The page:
pacopico writes: Only a handful of countries have their very own Internet with their own e-mail systems, search engines and social networks. Russia has such an Internet, and it's wonderfully weird, creepy and innovative. Bloomberg Businessweek sent a reporter to Moscow and Siberia to produce a documentary on the rise of the Russian Internet and the current state of the country's technology industry. The show turns up some odd technology like FindFace, which lets anyone snap a picture of a stranger and then find them instantly on social networks, and Group-IB, which is the leading hunter of Russian-speaking hackers. There's also a visit to Akademgorodok, which is sort of like a Russian version of Silicon Valley only in Siberia. Given that Russia's technical influence is in the news, this documentary is timely if nothing else.

Submission + - Who funds the Tor network and why? (exsociety.com) 1

jimjasongo writes: Why does the Tor network get funded by sources like US government? TOR enables the users to use dark web, which is the major source of crime on the internet, so why does so many sources fund tor, when it poses a threat to people

Submission + - Backdoor encryption sneaks into UK law (theregister.co.uk)

Coisiche writes: Seems that all the US companies that said any encryption backdoors would undermine global competitiveness, when such a thing was recently mooted there, can now find out if they were correct or not by watching the UK. Meanwhile various TLA agencies will be wondering if it could be as easily slipped into law in their jurisdiction.

Submission + - More Than 1 Million Android Devices Rooted by Gooligan Malware

Trailrunner7 writes: A new version of an existing piece of malware has emerged in some third-party Android app stores and researchers say it has infected more than a million devices around the world, giving the attackers full access to victims’ Google accounts in the process.

The malware campaign is known as Gooligan, and it’s a variant of older malware called Ghost Push that has been found in many malicious apps. Researchers at Check Point recently discovered several dozen apps, mainly in third-party app stores, that contain the malware, which is designed to download and install other apps and generate income for the attackers through click fraud. The malware uses phantom clicks on ads to generate revenue for the attackers through pay-per-install schemes, but that’s not the main concern for victims.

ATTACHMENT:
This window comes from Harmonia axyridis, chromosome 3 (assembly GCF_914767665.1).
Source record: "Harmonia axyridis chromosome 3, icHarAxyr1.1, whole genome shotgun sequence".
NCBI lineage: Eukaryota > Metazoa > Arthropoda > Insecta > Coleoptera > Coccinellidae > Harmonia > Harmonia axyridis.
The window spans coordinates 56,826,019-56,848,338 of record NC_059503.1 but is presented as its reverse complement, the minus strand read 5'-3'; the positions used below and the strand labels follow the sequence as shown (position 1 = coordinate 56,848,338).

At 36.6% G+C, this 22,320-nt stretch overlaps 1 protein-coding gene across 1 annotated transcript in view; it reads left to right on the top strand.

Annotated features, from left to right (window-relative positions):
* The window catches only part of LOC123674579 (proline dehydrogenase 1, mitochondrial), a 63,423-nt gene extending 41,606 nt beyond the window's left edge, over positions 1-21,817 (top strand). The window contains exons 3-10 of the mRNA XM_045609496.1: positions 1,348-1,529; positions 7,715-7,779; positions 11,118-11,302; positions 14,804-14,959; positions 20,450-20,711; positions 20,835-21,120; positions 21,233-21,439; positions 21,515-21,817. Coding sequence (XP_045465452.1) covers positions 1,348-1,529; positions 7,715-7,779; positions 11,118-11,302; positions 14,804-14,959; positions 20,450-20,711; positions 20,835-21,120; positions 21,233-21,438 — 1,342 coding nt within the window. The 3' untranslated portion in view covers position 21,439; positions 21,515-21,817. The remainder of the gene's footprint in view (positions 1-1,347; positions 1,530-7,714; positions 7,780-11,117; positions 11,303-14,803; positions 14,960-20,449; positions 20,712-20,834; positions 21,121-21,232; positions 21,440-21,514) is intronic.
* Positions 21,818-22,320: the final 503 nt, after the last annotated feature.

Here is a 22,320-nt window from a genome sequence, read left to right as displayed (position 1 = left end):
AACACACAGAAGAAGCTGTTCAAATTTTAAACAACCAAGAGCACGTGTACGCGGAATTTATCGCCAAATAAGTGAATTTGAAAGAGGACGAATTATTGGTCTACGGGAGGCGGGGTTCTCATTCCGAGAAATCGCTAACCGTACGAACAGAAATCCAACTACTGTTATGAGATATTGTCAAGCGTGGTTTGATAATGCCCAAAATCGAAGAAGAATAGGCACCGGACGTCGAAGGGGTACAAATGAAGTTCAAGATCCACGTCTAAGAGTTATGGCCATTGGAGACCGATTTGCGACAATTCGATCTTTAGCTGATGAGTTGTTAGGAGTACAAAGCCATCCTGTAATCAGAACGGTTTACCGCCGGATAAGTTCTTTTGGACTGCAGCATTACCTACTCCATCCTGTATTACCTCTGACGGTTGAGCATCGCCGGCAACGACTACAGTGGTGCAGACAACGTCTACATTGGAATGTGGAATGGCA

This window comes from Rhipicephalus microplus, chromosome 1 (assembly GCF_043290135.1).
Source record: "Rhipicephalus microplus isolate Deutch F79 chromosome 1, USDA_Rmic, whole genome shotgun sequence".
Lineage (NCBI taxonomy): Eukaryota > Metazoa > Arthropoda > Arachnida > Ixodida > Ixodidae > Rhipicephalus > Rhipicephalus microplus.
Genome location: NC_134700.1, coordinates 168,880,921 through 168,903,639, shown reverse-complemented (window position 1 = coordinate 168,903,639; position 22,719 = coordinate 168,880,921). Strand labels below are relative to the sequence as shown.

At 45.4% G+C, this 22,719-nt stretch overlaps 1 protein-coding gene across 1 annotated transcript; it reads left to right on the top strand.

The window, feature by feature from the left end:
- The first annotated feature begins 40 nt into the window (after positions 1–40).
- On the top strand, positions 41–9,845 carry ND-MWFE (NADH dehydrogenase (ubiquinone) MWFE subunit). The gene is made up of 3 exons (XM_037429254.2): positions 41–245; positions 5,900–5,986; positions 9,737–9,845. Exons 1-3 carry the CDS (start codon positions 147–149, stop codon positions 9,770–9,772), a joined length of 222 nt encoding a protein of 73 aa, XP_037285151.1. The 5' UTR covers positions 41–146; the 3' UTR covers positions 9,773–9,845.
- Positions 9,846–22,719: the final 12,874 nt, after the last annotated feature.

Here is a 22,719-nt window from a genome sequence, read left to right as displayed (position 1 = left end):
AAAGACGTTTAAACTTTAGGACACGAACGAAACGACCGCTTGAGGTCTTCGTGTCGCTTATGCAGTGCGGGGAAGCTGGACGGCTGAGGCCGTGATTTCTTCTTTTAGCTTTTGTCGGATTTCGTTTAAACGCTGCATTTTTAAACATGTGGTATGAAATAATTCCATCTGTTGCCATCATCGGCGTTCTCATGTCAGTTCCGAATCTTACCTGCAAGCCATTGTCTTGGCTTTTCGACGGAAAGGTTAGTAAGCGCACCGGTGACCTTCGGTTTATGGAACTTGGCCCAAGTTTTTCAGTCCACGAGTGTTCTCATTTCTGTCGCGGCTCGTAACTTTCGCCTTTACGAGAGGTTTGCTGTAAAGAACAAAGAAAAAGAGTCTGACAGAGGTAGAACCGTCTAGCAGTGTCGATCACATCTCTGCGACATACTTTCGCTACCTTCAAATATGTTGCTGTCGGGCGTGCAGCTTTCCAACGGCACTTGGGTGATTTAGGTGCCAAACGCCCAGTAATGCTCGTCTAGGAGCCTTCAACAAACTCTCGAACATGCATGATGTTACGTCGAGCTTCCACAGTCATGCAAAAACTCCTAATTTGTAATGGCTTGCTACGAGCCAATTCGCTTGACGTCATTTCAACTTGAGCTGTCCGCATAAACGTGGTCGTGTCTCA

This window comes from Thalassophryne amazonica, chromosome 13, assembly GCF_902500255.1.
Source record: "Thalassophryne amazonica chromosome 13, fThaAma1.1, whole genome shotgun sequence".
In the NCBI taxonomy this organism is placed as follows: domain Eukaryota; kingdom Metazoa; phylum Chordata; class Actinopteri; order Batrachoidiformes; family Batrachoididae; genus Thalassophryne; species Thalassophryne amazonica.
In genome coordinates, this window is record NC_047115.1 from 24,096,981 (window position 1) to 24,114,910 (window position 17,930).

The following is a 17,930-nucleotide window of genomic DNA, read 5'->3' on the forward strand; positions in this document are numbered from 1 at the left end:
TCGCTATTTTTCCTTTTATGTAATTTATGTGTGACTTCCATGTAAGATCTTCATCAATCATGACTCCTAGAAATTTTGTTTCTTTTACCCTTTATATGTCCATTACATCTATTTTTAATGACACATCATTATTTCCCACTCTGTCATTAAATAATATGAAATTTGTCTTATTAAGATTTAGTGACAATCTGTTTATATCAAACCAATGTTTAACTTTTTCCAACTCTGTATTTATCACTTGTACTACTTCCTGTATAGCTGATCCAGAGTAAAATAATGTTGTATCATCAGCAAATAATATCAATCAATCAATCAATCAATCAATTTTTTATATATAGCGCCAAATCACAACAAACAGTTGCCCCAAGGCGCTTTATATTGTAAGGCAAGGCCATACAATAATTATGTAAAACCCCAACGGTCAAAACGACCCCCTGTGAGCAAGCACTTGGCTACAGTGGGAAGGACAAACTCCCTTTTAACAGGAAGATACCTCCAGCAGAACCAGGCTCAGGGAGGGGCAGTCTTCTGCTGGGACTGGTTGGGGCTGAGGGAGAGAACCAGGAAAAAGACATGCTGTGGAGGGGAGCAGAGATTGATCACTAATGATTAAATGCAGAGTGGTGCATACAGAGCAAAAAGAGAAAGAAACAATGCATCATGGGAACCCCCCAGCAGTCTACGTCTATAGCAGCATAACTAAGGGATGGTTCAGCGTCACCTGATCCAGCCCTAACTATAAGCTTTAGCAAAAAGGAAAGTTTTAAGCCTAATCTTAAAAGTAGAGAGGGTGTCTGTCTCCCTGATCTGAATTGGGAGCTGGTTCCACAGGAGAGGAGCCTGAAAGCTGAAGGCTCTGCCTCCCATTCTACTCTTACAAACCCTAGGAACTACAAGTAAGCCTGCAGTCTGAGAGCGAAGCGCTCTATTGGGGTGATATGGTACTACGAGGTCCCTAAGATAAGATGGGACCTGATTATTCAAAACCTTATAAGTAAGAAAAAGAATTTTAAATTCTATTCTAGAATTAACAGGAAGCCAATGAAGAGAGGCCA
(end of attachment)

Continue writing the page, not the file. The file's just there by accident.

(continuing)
The Gooligan malware also employs exploits that take advantage of several known vulnerabilities in older versions of Android, including Kit Kat and Lollipop to install a rootlet that is capable of stealing users’ Google credentials.Although the malware has full remote access to infected devices, it doesn’t appear to be stealing user data, but rather is content to go the click-fraud route. Most users are being infected through the installation of apps that appear to be legitimate but contain the Gooligan code, a familiar infection routine for mobile devices.

Submission + - Which is the best-managed U.S. bank?

Futurepower(R) writes: I see plenty of evidence that banks don't manage their web sites well.

When I check my balance at Ally Bank, the NoScript and Ghostery Firefox add-ons tell me that 11 other sites* would be contacted if I didn't have protection. See the sites below.

The Barclays U.S. Bank web site terms of use say that Barclays U.S. Bank has no legal responsibility or liability for anything it says on its web site. Quoting: "... THE BANK DOES NOT WARRANT THAT: (i) THE SITE OR THE SITE CONTENT IS CORRECT, ACCURATE, RELIABLE OR COMPLETE..." If you can't depend on what the web site says, how can you feel comfortable that you know enough about the bank to want to be a customer?

I talked with a representative at CapitalOne 360 Bank when I discovered that now there is no way to send a secure message to the bank. (My wife has an account.) The secure messaging only allows receiving messages from the bank. If you have a question, you have to call and talk with someone, and you have no way of proving what you were told. The CapitalOne 360 Bank representative said that there were too many incoming messages for the staff to answer, so incoming messages were recently deactivated. Customers are not allowed to keep the incoming messages from the bank; they are deleted after 90 days.

I have plenty of other stories like that. In my experience, top managers often have little knowledge of technology, and often seem not to want any knowledge.

So, which is the best-managed U.S. bank? What are your stories about banks?

*Here are the web sites linked when I check my balance at Ally Bank. Advertising: Adobe Audience Manager, Advertising.com, DoubleClick Floodlight, DoubleClick Spotlight, Google Dynamic Remarketing, MediaMath, and RUN. Site Analytics: Omniture (Adobe Analytics) and Qualtrics. Other web sites: Demdex.net and Omtrdc.net. When I tried to visit the Omtrdc.net web site, I got a Firefox message: "Your connection is not secure. The owner of omtrdc.net has configured their website improperly. To protect your information from being stolen, Firefox has not connected to this website."

Submission + - New Netflix UI Forgets Where You Were In a Video Intentionally (thestack.com)

An anonymous reader writes: Netflix opts all customers into its UI beta-testing program by default (though you can opt out at any time). One iteration the company is experimenting with at the moment features a number of innovations, including a revised and more informative playback environment, a 10-second 'wind-back' feature similar to functionality in Amazon Prime — and an intentional inability to remember where you paused playback, with one operative explaining ‘[This] UI makes you go back to the start of the show so this way in case you missed any part of the movie/show you can watch it again with no troubles.’